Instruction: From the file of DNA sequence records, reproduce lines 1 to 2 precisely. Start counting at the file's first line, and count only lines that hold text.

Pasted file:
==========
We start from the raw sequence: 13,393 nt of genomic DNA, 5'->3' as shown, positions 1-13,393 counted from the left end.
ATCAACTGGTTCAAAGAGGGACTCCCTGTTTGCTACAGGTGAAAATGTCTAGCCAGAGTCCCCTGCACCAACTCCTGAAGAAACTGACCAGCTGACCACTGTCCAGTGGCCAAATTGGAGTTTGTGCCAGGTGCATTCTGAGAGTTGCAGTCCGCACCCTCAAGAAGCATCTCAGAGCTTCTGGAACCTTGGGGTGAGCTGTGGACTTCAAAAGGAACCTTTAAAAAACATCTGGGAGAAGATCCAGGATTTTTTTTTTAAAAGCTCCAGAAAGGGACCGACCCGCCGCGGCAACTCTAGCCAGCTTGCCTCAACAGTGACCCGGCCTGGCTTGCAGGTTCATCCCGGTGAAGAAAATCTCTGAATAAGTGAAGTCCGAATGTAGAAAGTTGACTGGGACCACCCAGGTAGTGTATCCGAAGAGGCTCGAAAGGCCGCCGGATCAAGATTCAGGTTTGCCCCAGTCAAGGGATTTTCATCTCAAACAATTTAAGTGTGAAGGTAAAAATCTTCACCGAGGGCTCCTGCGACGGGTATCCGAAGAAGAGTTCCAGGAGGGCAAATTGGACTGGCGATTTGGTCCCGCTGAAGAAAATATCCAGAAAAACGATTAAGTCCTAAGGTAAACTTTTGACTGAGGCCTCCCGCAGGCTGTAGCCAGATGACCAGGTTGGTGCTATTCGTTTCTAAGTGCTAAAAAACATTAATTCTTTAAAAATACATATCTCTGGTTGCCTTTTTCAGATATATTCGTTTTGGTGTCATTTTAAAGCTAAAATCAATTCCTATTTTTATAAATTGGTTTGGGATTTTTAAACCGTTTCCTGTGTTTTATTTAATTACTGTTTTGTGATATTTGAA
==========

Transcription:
We start from the raw sequence: 13,393 nt of genomic DNA, 5'->3' as shown, positions 1-13,393 counted from the left end.
ATCAACTGGTTCAAAGAGGGACTCCCTGTTTGCTACAGGTGAAAATGTCTAGCCAGAGTCCCCTGCACCAACTCCTGAAGAAACTGACCAGCTGACCACTGTCCAGTGGCCAAATTGGAGTTTGTGCCAGGTGCATTCTGAGAGTTGCAGTCCGCACCCTCAAGAAGCATCTCAGAGCTTCTGGAACCTTGGGGTGAGCTGTGGACTTCAAAAGGAACCTTTAAAAAACATCTGGGAGAAGATCCAGGATTTTTTTTTTAAAAGCTCCAGAAAGGGACCGACCCGCCGCGGCAACTCTAGCCAGCTTGCCTCAACAGTGACCCGGCCTGGCTTGCAGGTTCATCCCGGTGAAGAAAATCTCTGAATAAGTGAAGTCCGAATGTAGAAAGTTGACTGGGACCACCCAGGTAGTGTATCCGAAGAGGCTCGAAAGGCCGCCGGATCAAGATTCAGGTTTGCCCCAGTCAAGGGATTTTCATCTCAAACAATTTAAGTGTGAAGGTAAAAATCTTCACCGAGGGCTCCTGCGACGGGTATCCGAAGAAGAGTTCCAGGAGGGCAAATTGGACTGGCGATTTGGTCCCGCTGAAGAAAATATCCAGAAAAACGATTAAGTCCTAAGGTAAACTTTTGACTGAGGCCTCCCGCAGGCTGTAGCCAGATGACCAGGTTGGTGCTATTCGTTTCTAAGTGCTAAAAAACATTAATTCTTTAAAAATACATATCTCTGGTTGCCTTTTTCAGATATATTCGTTTTGGTGTCATTTTAAAGCTAAAATCAATTCCTATTTTTATAAATTGGTTTGGGATTTTTAAACCGTTTCCTGTGTTTTATTTAATTACTGTTTTGTGATATTTGAA